Complex patterns of moderate to heavy movements will reflect similarly complex patterns of unfavorable and favorable conditions in all the BirdCast regions for this period as the last of the spring season’s movements take place. Species on the move this week will include Spotted, Least, and White-rumped Sandpipers, Ruddy Turnstone, Dunlin, and Red Knot among a suite of other later season shorebirds, Yellow-billed Cuckoo, Alder, Willow, and Yellow-bellied Flycatchers, Gray-cheeked and Swainson’s Thrushes, Northern Waterthrush, Tennessee Warbler, Cape May Warbler, Magnolia Warbler, Bay-breasted Warbler, Blackburnian Warbler, Blackpoll Warbler, Canada Warbler, Wilson’s Warbler, and White-crowned Sparrow.
A patchwork of favorable conditions persists across the region for the weekend, with locally moderate movements occurring in the northern Rockies, Desert Southwest, and portions of the Great Basin as unfavorable winds and scattered precipitation in the Pacific Northwest and Rockies keep migrants grounded elsewhere. This pattern continues through the remainder of the forecast period, but favorable conditions expand in southern portions of the region and precipitation decreases. Light to moderate movements will be more widespread during this period, particularly from the Great Basin southward into the Desert Southwest, as the last vestiges of many species’ movements through the region pass. Species on the move this week will include Eared Grebe, Spotted Sandpiper, Pectoral Sandpiper, Western Sandpiper, Long-billed Dowitcher, Wilson’s Phalarope, Red-necked Phalarope, Common Nighthawk, Yellow-billed Cuckoo, Western Wood-Pewee, Willow Flycatcher, Pacific-slope Flycatcher, Cordilleran Flycatcher, Eastern Kingbird, Red-eyed Vireo, Veery, Swainson’s Thrush, Yellow-rumped Warbler, and Townsend’s Warbler.
Mostly favorable conditions, interspersed with scattered precipitation and some locally unfavorable winds, are on tap for the entirety of the period. Moderate movements will occur in areas free of precipitation, with locally heavy and very heavy movements likely in northern Plains region to begin and end the period. Birders should watch where precipitation and migration meet, as shore rid concentrations in appropriate habitat may occur (as well as late migrant landbird concentrations). Species on the move this week will include White-rumped Sandpiper, Black Tern, Yellow-billed Cuckoo, Common Nighthawk, Western Wood-Pewee, Least Flycatcher, Gray-cheeked Thrush, Swainson’s Thrush, Ovenbird, Northern Waterthrush, Tennessee Warbler, Orange-crowned Warbler, Nashville Warbler, American Redstart, Magnolia Warbler, Blackpoll Warbler, Wilson’s Warbler, Clay-colored Sparrow, and Rose-breasted Grosbeak.
Upper Midwest and Northeast
A patchwork of favorable and unfavorable conditions are also on tap for the region over this forecast period, with moderate to heavy movements occurring in favorable conditions, and the potential for local concentrations where birds and rain meet. Favorable conditions are sparse to begin the holiday weekend, and moderate to locally heavy movements will be similarly scattered across the region in these conditions. As the unfavorable conditions shrink to primarily Appalachian distribution by Sunday night, these movements will become increasingly more widespread. Low pressure moving through the region early in the week nearly resets the pattern, shutting down movements in many areas. However, the patchwork of favorable and unfavorable persists through the remainder of the week, despite the passage of this system. By Thursday night the Atlantic coast will experience one of the last large movements of the spring, while much of the remainder of the region is quieter in more marginal conditions. Species on the move this week will include Spotted Sandpiper, Least Sandpiper, Ruddy Turnstone, Yellow-billed Cuckoo, Acadian Flycatcher, Alder Flycatcher, Willow Flycatcher, Yellow-bellied Flycatcher, Swainson’s Thrush, Northern Waterthrush, Tennessee Warbler, Cape May Warbler, Northern Parula, Magnolia Warbler, Bay-breasted Warbler, Blackburnian Warbler, Chestnut-sided Warbler, Blackpoll Warbler, Canada Warbler, Wilson’s Warbler, and White-crowned Sparrow.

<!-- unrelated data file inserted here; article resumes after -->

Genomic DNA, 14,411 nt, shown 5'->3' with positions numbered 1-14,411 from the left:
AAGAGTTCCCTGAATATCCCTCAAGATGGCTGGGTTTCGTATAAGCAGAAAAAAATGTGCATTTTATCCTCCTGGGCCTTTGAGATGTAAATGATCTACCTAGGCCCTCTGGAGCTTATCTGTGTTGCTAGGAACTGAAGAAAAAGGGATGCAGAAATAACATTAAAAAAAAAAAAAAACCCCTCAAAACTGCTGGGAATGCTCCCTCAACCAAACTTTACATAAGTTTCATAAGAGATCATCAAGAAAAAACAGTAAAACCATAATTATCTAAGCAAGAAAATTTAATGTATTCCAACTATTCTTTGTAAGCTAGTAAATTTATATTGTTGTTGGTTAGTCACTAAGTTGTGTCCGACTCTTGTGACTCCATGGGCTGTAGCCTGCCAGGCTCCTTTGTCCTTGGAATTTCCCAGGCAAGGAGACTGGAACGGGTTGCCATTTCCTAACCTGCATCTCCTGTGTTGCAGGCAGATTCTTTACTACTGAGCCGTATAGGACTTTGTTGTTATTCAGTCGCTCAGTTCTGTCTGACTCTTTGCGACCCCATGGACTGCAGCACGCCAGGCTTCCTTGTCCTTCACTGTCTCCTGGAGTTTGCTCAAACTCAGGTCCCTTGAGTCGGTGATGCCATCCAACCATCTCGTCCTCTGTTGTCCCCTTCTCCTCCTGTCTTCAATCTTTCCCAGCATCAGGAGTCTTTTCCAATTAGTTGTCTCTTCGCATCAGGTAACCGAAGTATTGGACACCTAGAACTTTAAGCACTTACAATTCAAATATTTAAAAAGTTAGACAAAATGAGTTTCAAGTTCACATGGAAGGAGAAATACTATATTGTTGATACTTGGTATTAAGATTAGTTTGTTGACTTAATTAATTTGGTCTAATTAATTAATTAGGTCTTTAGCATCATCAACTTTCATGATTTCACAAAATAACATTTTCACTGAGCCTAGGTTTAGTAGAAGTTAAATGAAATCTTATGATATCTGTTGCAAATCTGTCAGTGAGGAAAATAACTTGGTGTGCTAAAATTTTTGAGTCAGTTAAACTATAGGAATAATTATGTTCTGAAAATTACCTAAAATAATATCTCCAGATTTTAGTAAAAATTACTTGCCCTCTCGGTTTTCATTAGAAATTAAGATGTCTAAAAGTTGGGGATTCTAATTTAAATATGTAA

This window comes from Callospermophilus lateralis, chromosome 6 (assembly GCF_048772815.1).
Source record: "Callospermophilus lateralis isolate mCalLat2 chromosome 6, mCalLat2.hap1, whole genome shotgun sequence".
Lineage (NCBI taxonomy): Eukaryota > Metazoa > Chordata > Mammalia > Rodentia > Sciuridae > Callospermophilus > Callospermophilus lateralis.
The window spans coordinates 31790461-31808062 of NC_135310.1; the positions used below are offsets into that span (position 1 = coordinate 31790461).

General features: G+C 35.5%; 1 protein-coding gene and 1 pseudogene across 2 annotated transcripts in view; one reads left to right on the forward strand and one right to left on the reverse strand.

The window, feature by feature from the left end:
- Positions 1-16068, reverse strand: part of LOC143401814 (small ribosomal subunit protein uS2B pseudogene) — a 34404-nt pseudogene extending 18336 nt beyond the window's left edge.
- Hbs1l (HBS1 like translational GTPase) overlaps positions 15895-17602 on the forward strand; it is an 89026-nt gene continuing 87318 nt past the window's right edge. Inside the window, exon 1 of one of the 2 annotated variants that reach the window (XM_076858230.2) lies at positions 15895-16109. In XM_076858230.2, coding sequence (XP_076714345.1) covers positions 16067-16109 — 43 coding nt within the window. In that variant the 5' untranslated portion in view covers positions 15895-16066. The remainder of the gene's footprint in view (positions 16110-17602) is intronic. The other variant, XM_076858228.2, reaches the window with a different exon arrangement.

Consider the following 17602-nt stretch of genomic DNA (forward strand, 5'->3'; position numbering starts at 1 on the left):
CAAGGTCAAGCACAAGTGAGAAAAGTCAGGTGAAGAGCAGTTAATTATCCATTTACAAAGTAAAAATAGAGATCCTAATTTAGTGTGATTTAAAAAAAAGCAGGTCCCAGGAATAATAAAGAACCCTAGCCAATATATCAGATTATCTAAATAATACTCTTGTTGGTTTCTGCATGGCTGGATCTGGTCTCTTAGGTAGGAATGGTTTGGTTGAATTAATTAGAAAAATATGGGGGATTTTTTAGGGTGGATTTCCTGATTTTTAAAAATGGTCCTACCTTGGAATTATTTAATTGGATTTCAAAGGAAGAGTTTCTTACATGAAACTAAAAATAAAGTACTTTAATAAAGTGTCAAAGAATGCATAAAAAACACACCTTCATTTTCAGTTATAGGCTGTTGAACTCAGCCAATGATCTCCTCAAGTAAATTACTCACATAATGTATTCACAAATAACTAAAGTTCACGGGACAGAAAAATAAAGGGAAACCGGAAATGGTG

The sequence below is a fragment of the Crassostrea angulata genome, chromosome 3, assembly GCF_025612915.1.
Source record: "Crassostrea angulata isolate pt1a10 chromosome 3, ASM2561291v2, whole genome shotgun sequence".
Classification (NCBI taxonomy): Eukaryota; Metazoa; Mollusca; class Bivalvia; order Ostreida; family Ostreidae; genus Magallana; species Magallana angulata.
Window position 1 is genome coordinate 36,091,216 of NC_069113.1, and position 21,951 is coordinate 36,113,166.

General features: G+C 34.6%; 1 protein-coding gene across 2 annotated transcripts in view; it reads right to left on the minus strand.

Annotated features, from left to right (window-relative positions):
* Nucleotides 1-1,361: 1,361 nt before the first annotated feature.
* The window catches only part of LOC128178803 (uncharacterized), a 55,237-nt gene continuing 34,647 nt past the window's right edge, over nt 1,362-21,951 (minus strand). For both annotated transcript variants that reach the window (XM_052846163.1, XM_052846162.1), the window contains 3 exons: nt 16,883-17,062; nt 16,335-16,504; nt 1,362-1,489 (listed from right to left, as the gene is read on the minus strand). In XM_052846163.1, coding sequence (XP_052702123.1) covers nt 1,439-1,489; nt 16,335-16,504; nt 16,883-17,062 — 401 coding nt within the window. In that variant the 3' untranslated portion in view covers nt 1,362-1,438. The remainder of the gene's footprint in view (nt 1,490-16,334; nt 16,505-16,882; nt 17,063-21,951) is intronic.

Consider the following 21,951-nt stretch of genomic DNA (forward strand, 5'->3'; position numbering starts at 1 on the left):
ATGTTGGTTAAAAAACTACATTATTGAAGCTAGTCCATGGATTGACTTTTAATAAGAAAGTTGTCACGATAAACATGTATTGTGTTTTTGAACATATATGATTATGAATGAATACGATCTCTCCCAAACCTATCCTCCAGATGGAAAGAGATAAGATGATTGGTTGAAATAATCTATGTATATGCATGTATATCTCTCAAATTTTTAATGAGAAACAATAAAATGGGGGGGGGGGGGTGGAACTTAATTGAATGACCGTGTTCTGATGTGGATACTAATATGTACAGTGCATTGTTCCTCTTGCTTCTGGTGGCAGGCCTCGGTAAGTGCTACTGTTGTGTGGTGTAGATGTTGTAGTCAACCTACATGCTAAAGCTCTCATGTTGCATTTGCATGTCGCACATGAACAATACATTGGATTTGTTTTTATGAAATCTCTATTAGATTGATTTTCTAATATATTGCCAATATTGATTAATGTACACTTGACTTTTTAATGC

Gulf Coast and Southeast
Moderate to heavy movements west of the Mississippi River begin the weekend, while all but coastal Florida are otherwise much quitter in terms of migrants on the move. This pattern expands to the east over the weekend, as one of the last of the major spring nocturnal movements will be underway in many areas. As the work week begins, the patchwork of unfavorable and favorable conditions apparent in many other areas of the continent characterizes this region as well, with moderate to locally heavy movements occurring where favorable conditions exist and much lighter movements occurring where marginal and unfavorable conditions persist. Birders should watch the precipitation-migrant interactions carefully, as the potential for late season concentrations exists in many areas of the region over the course of the period. Species on the move this week will include Spotted Sandpiper, Stilt Sandpiper, Dunlin, Least Sandpiper, Pectoral Sandpiper, Yellow-bellied Flycatcher, Least Flycatcher, Swainson’s Thrush, Mourning Warbler, American Redstart, Yellow Warbler, Canada Warbler, Wilson’s Warbler, and Dickcissel.